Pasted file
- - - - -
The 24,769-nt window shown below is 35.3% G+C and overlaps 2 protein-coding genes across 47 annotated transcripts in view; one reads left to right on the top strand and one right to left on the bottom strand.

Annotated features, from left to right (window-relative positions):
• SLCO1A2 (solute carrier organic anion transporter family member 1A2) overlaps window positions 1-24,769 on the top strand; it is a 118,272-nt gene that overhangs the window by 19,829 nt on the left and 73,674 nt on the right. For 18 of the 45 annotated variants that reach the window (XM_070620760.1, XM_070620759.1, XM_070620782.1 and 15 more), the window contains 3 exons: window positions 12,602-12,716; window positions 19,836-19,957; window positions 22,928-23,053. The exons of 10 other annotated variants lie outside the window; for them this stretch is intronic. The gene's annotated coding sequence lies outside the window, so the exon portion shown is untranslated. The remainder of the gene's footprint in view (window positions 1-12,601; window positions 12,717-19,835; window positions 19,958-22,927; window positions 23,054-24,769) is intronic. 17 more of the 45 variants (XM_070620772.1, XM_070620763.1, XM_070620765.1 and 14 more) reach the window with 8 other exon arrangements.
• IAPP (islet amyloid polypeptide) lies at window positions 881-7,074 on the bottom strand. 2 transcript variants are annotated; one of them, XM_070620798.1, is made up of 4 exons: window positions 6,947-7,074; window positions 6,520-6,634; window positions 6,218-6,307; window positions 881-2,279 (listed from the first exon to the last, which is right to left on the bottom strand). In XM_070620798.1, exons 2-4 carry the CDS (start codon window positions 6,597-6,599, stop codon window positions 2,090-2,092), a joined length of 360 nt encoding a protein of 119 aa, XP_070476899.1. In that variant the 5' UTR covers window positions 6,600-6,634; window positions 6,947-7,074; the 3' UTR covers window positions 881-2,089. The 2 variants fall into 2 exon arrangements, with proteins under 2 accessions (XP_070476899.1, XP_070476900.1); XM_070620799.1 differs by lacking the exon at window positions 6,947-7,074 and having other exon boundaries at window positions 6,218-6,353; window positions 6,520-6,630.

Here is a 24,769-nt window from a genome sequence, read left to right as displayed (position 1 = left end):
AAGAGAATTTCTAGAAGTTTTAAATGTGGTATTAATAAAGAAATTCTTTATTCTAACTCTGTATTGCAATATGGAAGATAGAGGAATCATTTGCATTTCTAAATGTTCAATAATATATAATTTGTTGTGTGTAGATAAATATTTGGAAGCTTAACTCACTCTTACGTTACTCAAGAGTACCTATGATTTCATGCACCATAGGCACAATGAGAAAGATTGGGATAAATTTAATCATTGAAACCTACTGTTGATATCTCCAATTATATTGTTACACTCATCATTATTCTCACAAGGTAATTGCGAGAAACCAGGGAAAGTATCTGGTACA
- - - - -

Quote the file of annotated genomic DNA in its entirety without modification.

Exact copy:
The 24,769-nt window shown below is 35.3% G+C and overlaps 2 protein-coding genes across 47 annotated transcripts in view; one reads left to right on the top strand and one right to left on the bottom strand.

Annotated features, from left to right (window-relative positions):
• SLCO1A2 (solute carrier organic anion transporter family member 1A2) overlaps window positions 1-24,769 on the top strand; it is a 118,272-nt gene that overhangs the window by 19,829 nt on the left and 73,674 nt on the right. For 18 of the 45 annotated variants that reach the window (XM_070620760.1, XM_070620759.1, XM_070620782.1 and 15 more), the window contains 3 exons: window positions 12,602-12,716; window positions 19,836-19,957; window positions 22,928-23,053. The exons of 10 other annotated variants lie outside the window; for them this stretch is intronic. The gene's annotated coding sequence lies outside the window, so the exon portion shown is untranslated. The remainder of the gene's footprint in view (window positions 1-12,601; window positions 12,717-19,835; window positions 19,958-22,927; window positions 23,054-24,769) is intronic. 17 more of the 45 variants (XM_070620772.1, XM_070620763.1, XM_070620765.1 and 14 more) reach the window with 8 other exon arrangements.
• IAPP (islet amyloid polypeptide) lies at window positions 881-7,074 on the bottom strand. 2 transcript variants are annotated; one of them, XM_070620798.1, is made up of 4 exons: window positions 6,947-7,074; window positions 6,520-6,634; window positions 6,218-6,307; window positions 881-2,279 (listed from the first exon to the last, which is right to left on the bottom strand). In XM_070620798.1, exons 2-4 carry the CDS (start codon window positions 6,597-6,599, stop codon window positions 2,090-2,092), a joined length of 360 nt encoding a protein of 119 aa, XP_070476899.1. In that variant the 5' UTR covers window positions 6,600-6,634; window positions 6,947-7,074; the 3' UTR covers window positions 881-2,089. The 2 variants fall into 2 exon arrangements, with proteins under 2 accessions (XP_070476899.1, XP_070476900.1); XM_070620799.1 differs by lacking the exon at window positions 6,947-7,074 and having other exon boundaries at window positions 6,218-6,353; window positions 6,520-6,630.

Here is a 24,769-nt window from a genome sequence, read left to right as displayed (position 1 = left end):
AAGAGAATTTCTAGAAGTTTTAAATGTGGTATTAATAAAGAAATTCTTTATTCTAACTCTGTATTGCAATATGGAAGATAGAGGAATCATTTGCATTTCTAAATGTTCAATAATATATAATTTGTTGTGTGTAGATAAATATTTGGAAGCTTAACTCACTCTTACGTTACTCAAGAGTACCTATGATTTCATGCACCATAGGCACAATGAGAAAGATTGGGATAAATTTAATCATTGAAACCTACTGTTGATATCTCCAATTATATTGTTACACTCATCATTATTCTCACAAGGTAATTGCGAGAAACCAGGGAAAGTATCTGGTACA